Basilica di San Salvatore
Dedicated to the martyrs Concordius and Senzius, who were believed to have thaumaturgical virtues, the Basilica of San Salvatore is one of the most interesting monuments in Spoleto dating back to antiquity.
The current name is found in a Benedictine document dated 815. A change is probably attributable to the intervention of Lombard dukes. Frescoes were painted on the inner walls of the apse in the 1500s, depicting the worship of the Cross, leading to the new name of Church of the Cross. Finally, from the 1900s, after considerable restoration works, the Basilica was called Basilica of San Salvatore once and for all.
Since 2011, the church is a UNESCO World Heritage Site part of the serial site “The Lombards in Italy: Their places of power (568-774 AD)”.
The site includes the most important monumental Lombard evidence in Italy, both in the north and south of the peninsula, under the rule of the most important Lombard Duchies forming what has been defined as the first Italian ‘nation’.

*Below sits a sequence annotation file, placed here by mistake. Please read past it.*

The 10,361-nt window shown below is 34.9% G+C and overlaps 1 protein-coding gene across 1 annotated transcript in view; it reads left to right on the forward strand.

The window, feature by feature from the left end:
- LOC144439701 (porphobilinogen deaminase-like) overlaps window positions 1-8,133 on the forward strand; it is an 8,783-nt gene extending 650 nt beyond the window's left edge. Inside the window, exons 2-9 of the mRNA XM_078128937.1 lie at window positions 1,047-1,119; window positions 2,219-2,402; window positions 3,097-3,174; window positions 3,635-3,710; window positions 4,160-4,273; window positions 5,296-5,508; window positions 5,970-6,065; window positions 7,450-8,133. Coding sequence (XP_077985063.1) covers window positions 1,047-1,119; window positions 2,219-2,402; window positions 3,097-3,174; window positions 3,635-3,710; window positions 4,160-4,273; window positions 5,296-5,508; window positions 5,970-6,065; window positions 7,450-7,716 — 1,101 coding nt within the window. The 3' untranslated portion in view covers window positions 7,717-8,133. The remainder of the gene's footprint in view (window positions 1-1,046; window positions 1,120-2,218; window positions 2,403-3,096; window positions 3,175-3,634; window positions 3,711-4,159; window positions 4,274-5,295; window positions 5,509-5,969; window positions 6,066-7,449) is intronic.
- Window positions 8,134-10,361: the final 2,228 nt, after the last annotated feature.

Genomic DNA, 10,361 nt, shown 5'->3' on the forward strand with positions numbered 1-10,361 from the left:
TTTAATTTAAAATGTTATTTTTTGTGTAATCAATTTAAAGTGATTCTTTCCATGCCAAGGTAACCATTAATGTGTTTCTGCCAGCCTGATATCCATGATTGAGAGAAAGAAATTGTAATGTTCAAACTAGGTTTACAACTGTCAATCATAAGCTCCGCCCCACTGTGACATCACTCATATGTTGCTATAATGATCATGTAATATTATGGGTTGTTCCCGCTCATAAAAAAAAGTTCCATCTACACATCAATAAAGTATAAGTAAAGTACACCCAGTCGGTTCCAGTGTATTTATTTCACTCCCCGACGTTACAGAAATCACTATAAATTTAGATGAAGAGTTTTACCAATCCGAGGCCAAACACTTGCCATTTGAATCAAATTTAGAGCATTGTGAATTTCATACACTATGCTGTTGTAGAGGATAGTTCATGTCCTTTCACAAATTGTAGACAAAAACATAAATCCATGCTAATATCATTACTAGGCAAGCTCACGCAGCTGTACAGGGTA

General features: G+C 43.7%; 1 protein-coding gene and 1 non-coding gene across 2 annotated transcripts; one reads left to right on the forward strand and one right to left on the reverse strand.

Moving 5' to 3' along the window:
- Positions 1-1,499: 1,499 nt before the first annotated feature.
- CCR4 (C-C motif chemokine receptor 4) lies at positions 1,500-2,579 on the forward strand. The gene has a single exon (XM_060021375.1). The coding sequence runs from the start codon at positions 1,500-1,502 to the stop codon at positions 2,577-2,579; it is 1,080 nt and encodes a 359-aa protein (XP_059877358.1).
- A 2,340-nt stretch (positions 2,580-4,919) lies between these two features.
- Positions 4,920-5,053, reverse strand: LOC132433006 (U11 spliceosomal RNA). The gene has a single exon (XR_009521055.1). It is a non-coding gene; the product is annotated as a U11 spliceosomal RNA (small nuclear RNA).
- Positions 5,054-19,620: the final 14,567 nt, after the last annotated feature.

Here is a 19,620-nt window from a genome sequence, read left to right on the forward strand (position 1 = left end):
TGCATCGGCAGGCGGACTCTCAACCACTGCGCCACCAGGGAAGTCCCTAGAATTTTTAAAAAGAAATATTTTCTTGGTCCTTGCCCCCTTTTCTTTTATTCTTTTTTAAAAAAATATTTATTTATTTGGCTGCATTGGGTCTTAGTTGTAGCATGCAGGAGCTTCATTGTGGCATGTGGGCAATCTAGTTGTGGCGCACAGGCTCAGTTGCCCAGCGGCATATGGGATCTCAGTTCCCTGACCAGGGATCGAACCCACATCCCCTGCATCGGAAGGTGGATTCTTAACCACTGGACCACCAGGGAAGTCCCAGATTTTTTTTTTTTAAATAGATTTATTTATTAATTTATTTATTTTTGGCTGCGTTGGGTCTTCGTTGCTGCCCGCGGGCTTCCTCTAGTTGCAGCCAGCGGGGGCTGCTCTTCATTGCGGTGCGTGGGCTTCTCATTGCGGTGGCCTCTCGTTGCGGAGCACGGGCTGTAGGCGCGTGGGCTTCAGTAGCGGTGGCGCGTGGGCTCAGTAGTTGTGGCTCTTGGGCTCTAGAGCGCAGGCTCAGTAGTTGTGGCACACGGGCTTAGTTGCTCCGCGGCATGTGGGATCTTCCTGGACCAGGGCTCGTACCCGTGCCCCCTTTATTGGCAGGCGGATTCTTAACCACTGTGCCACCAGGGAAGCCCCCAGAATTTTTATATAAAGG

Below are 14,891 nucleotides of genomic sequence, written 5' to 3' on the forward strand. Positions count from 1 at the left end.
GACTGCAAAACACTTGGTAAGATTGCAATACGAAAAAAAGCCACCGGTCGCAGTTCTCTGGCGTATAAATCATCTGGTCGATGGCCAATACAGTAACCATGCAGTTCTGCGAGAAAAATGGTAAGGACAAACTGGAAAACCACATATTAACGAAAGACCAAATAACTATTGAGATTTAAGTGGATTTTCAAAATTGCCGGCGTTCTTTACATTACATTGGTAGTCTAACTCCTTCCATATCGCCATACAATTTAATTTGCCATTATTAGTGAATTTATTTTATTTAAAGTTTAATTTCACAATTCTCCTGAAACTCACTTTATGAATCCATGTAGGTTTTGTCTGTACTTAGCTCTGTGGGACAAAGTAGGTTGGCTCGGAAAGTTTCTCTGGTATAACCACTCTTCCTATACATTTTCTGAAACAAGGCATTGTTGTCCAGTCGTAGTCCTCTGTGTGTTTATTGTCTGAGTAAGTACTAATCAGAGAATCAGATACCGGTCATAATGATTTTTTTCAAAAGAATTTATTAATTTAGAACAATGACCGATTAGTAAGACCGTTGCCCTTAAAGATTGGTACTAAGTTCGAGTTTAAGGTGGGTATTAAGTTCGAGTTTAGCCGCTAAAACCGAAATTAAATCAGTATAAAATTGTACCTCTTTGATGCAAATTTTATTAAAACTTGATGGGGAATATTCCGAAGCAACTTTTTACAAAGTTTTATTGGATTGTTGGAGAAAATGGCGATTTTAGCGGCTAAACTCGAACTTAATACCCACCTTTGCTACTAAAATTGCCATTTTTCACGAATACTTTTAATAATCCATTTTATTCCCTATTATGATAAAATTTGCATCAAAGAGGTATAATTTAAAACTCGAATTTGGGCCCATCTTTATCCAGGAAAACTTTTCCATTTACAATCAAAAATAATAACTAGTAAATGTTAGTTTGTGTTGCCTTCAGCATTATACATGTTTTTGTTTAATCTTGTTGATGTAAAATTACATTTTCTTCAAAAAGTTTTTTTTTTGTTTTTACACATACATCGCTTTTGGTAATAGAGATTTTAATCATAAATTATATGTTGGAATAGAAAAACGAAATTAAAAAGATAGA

The building has a marked Oriental-Syriac matrix both in the structure of the presbytery with closed side chapels and in the decorative style of the facade. Three naves with a presbytery divided into three parts and covered by an octagonal vault at the centre. After the Renaissance, a round shaft was added to the vault.
In keeping with the Oriental-Syriac tradition, on either side of the apse are two apsidal ambulatories, originally service rooms for liturgical services and now actual open chapels.
The stucco work on the counter-facade and some elements of the pictorial art on the apse are the only remaining traces of the decoration of the interior. Here, at the bottom of the central niche, there is the painting of a bejewelled cross, from whose arms hang chains with the letters A and Ω, flanked by faux marble frames enclosing clipei, identical to the one depicted between the two angels in the cell of the Temple of Clitunno.